I teach marketing strategies that create "raving fans who do your marketing for you", and what those fans do is refer you and your business to others. It's a vital foundation of any effective marketing strategy.
In the latest episode of The Global Networking Show four of the world's leading experts on getting referrals for business all come together in this broadcast. Excellent tips for business owners, and especially those fairly new to networking.
The keys to getting referrals for your business can be counter intuitive, so make sure you watch this to find out how to make sure you are getting the results from business networking that you need.
The Show's hosts, Dr. Ivan Misner, author of 'The World's Best Known Marketing Secret' and Andy Lopata, author of 'Recommended: How to Sell Through Networking and Referrals', are joined by Bob Burg, author of 'Endless Referrals.' and Thomas Albrecht, Director of The Referral Institute in Germany. You'll also spot me in there briefly as I helped out fielding the questions that were received online during the show.
Malcolm Levene shares his success & failures of 2013 in our series of guest blog posts, it's great to have others share the reality that successes don't appear in isolation!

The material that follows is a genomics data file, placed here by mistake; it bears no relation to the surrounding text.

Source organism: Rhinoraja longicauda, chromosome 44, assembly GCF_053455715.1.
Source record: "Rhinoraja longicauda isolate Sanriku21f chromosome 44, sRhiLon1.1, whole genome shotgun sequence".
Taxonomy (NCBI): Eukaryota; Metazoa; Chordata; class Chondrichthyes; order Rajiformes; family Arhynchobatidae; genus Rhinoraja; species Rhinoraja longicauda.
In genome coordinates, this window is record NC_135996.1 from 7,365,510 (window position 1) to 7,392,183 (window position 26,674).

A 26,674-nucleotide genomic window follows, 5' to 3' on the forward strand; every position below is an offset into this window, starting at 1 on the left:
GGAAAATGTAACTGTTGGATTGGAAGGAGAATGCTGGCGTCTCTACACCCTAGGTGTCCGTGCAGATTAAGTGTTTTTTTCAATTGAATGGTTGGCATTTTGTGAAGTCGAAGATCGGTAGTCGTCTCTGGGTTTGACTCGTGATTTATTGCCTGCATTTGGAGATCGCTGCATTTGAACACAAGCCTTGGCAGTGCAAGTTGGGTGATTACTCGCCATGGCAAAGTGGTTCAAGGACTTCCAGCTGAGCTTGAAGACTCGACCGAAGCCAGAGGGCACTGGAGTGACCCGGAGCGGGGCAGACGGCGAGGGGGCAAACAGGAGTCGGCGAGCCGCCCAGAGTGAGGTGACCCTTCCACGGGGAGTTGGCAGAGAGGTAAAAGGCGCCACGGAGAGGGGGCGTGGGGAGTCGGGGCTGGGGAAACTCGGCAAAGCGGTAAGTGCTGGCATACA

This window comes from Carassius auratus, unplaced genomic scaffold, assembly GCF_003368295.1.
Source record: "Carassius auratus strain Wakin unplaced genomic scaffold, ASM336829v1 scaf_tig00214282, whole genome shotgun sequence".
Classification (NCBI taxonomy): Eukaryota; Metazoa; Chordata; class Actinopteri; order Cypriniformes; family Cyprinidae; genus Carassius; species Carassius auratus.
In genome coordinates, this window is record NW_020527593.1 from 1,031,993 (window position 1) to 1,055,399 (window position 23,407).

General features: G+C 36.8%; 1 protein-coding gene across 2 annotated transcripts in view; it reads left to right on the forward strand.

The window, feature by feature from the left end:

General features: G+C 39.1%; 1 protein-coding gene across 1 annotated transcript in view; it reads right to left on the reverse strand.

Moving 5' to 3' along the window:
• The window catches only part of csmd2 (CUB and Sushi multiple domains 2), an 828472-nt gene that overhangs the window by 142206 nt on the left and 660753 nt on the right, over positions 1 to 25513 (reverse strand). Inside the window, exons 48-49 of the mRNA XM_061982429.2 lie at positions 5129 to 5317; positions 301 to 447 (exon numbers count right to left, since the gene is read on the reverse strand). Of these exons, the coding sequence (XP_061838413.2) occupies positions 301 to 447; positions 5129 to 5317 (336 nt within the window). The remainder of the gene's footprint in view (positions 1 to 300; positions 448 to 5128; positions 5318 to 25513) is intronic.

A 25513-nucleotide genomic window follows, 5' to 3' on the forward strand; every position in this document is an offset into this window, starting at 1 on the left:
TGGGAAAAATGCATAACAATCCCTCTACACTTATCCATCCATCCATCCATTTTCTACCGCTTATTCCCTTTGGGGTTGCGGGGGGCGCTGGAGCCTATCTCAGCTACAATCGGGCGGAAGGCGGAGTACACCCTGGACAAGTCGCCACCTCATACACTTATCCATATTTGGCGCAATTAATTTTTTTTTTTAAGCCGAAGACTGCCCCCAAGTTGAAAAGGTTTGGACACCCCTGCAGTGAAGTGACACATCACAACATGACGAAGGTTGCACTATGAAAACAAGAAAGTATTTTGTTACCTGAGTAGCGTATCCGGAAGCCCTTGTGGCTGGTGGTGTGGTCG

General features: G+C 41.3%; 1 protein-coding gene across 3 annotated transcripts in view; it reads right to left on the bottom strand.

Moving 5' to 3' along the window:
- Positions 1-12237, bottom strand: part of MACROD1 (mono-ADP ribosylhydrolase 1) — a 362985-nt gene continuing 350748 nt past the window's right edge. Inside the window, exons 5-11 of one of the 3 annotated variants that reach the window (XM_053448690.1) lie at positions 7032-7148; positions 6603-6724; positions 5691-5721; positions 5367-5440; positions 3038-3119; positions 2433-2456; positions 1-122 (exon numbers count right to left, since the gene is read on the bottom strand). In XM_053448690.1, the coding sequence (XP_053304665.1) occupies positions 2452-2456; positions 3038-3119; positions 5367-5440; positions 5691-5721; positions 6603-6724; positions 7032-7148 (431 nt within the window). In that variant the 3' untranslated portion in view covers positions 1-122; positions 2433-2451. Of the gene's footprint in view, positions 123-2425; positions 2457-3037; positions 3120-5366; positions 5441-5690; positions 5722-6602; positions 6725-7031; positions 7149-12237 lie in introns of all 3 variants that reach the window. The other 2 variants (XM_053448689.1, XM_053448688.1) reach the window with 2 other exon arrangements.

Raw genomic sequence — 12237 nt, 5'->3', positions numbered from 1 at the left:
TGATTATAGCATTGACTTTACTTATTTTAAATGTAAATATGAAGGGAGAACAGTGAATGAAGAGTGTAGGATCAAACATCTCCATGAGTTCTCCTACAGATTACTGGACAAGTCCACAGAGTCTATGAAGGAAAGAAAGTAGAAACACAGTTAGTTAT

As Albert Einstein once said: “Anyone who has never made a mistake has never tried anything new.”
And as Bram Stoker has said, "We learn from failure, not from success."
As Mr Stoker and Mr Einstein note, the most effective form of learning is derived from our failures and mistakes. So, by making friends with our misjudgements, failed ventures, mistakes and errors, we become more powerful. That's because adversary is our greatest teacher.
And like most teachers, particularly those I can recall at school, a reluctance to learn was my default. Yet in later life, I've found some of their lessons invaluable.
While beginning to write this blog I was reminded of one of my New Year resolutions, which is - to allow myself to be more vulnerable. Although easier said than done, this year, I am determined to make the effort.
When Claire Boyles invited me to guest blog about success and failure, initially, I thought: 'What am I going to write about?'